US trade deficit with China narrows, as effects of trade war-induced export front-loading begin to fade
The United States’ trade deficit with China narrowed in November, led by a decline in imports of consumer goods such as cars and mobile phones.
The latest data from the US Department of Commerce, which had been delayed by the long-running government shutdown, will be well-received by US President Donald Trump, who has railed against the perceived lopsided US trading relationship with China.
For decades, China has sold a far greater volume of goods to the US than it bought, leading Trump to declare on the presidential campaign trail in 2016: “We can’t continue to allow China to rape our country, and that’s what they’re doing.”
The bilateral deficit – which measures the gap between a country’s exports and imports – fell US$2.8 billion to US$35.4 billion in November, a monthly fall of 7.3 per cent.
The narrowing is part of an overall slump in bilateral trade between the world’s two largest economies, with the US buying and selling less to China in November, although the decline in imports was much greater.
The figures still show that when compared with a year earlier, the US trade deficit with China actually widened by 7.1 per cent despite the fact that half of US imports from China are now subject to substantial tariffs.
It shows that the effects of front-loading of export orders, where companies issued purchase orders earlier in order to avoid paying trade war tariffs, are beginning to fade, analysts said.
“The deficit fell more than expected, consistent with some of the earlier rise being due to accelerated imports ahead of threatened tariffs,” said Jim O’Sullivan of High Frequency Economics.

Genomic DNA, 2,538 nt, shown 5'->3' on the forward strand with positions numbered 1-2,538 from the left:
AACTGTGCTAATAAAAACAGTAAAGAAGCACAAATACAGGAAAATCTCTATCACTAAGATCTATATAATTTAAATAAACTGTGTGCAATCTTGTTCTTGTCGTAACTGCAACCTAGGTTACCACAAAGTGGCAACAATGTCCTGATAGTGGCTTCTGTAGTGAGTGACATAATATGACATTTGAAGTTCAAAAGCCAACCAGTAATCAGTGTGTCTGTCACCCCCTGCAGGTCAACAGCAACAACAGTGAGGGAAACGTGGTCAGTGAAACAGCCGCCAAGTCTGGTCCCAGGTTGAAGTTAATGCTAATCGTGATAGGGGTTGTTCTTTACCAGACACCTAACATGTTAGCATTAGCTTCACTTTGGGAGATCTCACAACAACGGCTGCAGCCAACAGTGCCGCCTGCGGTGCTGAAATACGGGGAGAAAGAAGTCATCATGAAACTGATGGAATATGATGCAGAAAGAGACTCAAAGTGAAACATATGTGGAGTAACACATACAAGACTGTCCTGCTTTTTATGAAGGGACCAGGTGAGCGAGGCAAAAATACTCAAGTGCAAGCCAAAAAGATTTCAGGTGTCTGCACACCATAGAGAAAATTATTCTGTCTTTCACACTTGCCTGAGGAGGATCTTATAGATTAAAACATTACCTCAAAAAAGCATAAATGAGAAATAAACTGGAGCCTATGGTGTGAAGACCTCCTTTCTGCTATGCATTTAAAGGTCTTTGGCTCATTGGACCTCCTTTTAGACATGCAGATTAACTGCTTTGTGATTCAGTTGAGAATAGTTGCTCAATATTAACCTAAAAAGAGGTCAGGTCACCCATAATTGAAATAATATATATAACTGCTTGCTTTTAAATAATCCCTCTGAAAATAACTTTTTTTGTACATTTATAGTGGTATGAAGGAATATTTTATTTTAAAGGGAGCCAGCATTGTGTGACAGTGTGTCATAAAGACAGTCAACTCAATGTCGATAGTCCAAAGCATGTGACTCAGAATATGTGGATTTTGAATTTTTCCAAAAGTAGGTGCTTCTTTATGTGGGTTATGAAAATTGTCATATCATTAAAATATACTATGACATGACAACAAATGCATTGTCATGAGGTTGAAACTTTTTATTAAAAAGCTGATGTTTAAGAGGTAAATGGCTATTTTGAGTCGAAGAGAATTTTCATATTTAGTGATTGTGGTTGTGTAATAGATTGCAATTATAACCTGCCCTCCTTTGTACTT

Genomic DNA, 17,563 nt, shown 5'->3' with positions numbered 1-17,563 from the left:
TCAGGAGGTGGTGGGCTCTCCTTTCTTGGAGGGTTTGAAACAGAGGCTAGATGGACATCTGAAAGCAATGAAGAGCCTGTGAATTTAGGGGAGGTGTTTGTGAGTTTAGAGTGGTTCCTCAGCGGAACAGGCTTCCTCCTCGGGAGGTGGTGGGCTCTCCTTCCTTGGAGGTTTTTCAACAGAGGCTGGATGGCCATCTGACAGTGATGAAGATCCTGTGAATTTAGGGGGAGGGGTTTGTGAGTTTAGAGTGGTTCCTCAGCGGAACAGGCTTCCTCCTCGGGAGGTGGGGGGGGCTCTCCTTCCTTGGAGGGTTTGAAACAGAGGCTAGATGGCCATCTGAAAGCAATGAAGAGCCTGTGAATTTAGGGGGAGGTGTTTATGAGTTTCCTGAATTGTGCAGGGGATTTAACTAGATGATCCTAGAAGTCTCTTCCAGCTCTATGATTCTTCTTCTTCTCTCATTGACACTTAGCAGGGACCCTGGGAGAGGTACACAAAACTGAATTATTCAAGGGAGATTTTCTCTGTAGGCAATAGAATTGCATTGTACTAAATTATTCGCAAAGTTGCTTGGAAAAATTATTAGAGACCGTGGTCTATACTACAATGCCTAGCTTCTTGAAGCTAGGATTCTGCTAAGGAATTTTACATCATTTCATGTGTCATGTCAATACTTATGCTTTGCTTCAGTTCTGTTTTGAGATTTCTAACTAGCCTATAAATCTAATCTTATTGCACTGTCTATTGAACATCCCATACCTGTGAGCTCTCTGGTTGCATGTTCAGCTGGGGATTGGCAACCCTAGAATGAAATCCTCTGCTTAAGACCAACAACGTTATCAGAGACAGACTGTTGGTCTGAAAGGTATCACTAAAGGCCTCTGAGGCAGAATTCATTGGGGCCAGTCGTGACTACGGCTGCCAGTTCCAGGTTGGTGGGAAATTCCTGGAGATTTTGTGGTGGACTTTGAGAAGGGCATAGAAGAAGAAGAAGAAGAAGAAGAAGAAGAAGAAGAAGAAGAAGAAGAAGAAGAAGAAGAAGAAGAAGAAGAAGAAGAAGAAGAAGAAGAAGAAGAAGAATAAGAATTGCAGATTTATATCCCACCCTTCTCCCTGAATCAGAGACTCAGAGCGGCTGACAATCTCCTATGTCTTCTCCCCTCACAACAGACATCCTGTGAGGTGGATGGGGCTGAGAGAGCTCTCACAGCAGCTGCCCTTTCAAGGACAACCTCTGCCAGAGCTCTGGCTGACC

Trump has been waging an all-out tariff war with China since July last year in a bid to force Beijing to make sweeping economic changes that would benefit American firms, such as an end to forced technology transfer and the elimination of intellectual property theft.
Currently, US$250 billion of Chinese exports to the United States are subject to tariffs of either 10 per cent or 25 per cent.
The proportion of goods on the higher tariff range will increase on March 2, should US and Chinese negotiators not reach a deal to end the trade war.
Analysts said that the impact of tariffs are starting to become clear in the data, and that US imports of Chinese goods will continue to drop over the course of 2019.
“We find strong evidence that the 25 per cent tariff on US$50 billion of imports from China [imposed in July and August last year] is having a significant negative impact on prices and volumes,” the Institute of International Finance said in an analysis of the tariffs’ impact.
“Overall imports from China are holding up relatively well because of front-loading of orders for goods on the US$200 billion list and strong overall import demand. The bilateral deficit is also boosted by a large reduction in China’s imports from the US.”
The most recent Chinese trade data, for December, also bore the scars of the trade war.
The figures, released on January 14, showed that total exports fell to US$221.25 billion, down 1.4 per cent from November and 4.4 per cent from December 2017.
“Today’s data reflect an end to export front-loading and the start of payback effects, while the global slowdown could also weigh on China’s exports,” wrote analysts from Nomura at the time, echoing the views of trade-watchers in the US that the impact of front-loading is fading.
China will release the trade figures for January on February 14, although while the purchasing managers’ index for January, released last week, suggested an overall decline in factory activity, there was a slight upturn in export orders in the first month of the year.
Source: South China Morning Post